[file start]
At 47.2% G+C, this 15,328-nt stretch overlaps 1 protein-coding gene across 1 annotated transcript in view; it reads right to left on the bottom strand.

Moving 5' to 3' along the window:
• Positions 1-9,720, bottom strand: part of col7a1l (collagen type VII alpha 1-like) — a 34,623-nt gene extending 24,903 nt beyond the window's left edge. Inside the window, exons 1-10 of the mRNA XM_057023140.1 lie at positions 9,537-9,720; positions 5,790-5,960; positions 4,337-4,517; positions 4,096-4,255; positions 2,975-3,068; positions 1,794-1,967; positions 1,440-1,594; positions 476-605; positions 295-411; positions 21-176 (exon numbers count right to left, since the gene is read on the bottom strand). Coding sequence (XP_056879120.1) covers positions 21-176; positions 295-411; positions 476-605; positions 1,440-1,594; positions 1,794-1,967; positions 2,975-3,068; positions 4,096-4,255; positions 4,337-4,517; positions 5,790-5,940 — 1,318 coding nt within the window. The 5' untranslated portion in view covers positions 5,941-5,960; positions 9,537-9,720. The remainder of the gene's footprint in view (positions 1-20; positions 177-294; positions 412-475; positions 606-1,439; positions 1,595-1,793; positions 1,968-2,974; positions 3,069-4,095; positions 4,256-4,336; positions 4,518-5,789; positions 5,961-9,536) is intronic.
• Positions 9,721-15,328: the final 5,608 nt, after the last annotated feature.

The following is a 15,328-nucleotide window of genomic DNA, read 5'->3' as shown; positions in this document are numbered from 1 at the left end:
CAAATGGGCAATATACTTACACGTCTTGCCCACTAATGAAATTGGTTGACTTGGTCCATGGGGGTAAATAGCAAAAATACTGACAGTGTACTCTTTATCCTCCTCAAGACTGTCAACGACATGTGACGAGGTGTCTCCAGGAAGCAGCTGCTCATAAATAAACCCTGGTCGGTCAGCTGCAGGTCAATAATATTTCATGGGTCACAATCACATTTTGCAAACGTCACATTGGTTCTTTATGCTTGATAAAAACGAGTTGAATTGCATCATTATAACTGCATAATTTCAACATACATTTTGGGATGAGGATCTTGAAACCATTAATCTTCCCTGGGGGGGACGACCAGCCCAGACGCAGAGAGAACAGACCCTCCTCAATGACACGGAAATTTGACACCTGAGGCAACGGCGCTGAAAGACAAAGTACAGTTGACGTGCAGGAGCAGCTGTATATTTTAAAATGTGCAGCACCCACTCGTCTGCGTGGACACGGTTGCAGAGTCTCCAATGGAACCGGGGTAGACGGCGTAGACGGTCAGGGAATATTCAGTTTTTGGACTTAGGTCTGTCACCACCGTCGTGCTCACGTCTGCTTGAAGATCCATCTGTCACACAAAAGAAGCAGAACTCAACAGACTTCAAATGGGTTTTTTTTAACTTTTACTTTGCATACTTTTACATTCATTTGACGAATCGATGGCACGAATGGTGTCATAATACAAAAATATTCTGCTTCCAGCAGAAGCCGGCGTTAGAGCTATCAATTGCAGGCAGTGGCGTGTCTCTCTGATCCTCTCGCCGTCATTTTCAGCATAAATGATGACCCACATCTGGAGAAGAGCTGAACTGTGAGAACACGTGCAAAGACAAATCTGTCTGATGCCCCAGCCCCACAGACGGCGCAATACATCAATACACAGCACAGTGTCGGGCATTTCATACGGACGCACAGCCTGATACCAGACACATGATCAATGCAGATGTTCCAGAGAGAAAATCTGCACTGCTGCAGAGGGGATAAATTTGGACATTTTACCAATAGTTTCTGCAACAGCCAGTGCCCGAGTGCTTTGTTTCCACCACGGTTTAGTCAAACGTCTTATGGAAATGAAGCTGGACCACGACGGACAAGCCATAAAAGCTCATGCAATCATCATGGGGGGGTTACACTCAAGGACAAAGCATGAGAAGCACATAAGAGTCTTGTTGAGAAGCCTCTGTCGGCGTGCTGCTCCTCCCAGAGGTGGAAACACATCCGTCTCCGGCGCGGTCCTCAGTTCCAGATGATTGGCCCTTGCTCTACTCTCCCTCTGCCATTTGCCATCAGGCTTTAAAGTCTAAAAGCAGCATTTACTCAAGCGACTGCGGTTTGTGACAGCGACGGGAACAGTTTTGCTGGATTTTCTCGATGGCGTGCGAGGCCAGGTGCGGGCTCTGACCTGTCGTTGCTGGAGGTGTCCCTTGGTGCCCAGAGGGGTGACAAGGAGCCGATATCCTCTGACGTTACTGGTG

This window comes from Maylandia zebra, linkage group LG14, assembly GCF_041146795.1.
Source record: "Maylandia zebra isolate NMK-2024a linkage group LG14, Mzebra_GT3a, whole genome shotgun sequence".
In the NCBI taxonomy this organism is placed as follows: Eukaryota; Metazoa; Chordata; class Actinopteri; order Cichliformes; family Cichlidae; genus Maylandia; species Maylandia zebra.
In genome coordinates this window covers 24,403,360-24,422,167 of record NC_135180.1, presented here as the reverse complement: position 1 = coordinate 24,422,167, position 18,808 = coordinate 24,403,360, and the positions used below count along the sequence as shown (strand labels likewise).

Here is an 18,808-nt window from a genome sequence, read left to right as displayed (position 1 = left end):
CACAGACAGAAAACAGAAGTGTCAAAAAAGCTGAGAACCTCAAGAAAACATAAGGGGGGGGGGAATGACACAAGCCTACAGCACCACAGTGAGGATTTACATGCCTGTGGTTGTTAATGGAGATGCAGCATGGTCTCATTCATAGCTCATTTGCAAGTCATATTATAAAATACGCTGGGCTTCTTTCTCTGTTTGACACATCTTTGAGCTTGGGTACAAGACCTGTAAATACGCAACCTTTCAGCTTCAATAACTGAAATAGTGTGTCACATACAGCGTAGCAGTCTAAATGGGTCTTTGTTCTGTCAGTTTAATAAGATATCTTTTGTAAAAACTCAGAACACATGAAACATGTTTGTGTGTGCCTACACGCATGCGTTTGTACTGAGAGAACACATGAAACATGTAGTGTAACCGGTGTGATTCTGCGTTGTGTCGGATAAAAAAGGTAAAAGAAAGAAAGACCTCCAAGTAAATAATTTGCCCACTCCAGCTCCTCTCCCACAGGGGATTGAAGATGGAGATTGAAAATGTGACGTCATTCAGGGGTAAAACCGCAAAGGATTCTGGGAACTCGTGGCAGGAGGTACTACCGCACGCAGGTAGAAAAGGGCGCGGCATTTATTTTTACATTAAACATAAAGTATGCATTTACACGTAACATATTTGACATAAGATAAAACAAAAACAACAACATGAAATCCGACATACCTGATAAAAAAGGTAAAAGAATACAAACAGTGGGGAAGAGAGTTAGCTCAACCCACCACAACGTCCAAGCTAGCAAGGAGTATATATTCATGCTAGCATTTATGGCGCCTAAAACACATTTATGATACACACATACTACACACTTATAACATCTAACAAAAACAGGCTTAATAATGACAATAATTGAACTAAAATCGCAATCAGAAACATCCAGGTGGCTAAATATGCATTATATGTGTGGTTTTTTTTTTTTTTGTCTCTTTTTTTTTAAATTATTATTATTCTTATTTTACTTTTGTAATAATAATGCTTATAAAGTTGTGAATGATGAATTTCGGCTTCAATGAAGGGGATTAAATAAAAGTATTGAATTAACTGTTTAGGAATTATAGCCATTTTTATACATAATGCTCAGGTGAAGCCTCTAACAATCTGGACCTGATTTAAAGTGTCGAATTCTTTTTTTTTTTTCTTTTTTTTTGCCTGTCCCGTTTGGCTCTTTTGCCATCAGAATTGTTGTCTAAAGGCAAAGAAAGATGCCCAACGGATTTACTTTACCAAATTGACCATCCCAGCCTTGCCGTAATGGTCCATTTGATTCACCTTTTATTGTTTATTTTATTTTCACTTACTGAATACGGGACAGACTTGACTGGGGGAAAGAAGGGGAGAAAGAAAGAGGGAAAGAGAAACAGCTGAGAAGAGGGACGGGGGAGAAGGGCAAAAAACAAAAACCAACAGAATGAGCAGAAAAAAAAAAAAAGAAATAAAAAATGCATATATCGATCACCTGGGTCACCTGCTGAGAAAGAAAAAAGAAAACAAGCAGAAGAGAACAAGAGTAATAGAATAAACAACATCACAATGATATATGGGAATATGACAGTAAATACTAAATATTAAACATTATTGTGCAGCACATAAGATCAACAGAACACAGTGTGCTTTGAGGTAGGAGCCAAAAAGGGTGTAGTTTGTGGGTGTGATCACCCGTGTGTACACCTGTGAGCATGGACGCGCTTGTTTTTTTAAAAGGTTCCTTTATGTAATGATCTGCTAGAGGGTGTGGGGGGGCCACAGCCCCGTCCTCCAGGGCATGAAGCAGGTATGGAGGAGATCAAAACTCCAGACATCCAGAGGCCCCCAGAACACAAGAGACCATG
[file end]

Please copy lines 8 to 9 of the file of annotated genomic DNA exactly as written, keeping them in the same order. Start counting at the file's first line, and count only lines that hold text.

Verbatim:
Source record: "Maylandia zebra isolate NMK-2024a linkage group LG14, Mzebra_GT3a, whole genome shotgun sequence".
In the NCBI taxonomy this organism is placed as follows: Eukaryota; Metazoa; Chordata; class Actinopteri; order Cichliformes; family Cichlidae; genus Maylandia; species Maylandia zebra.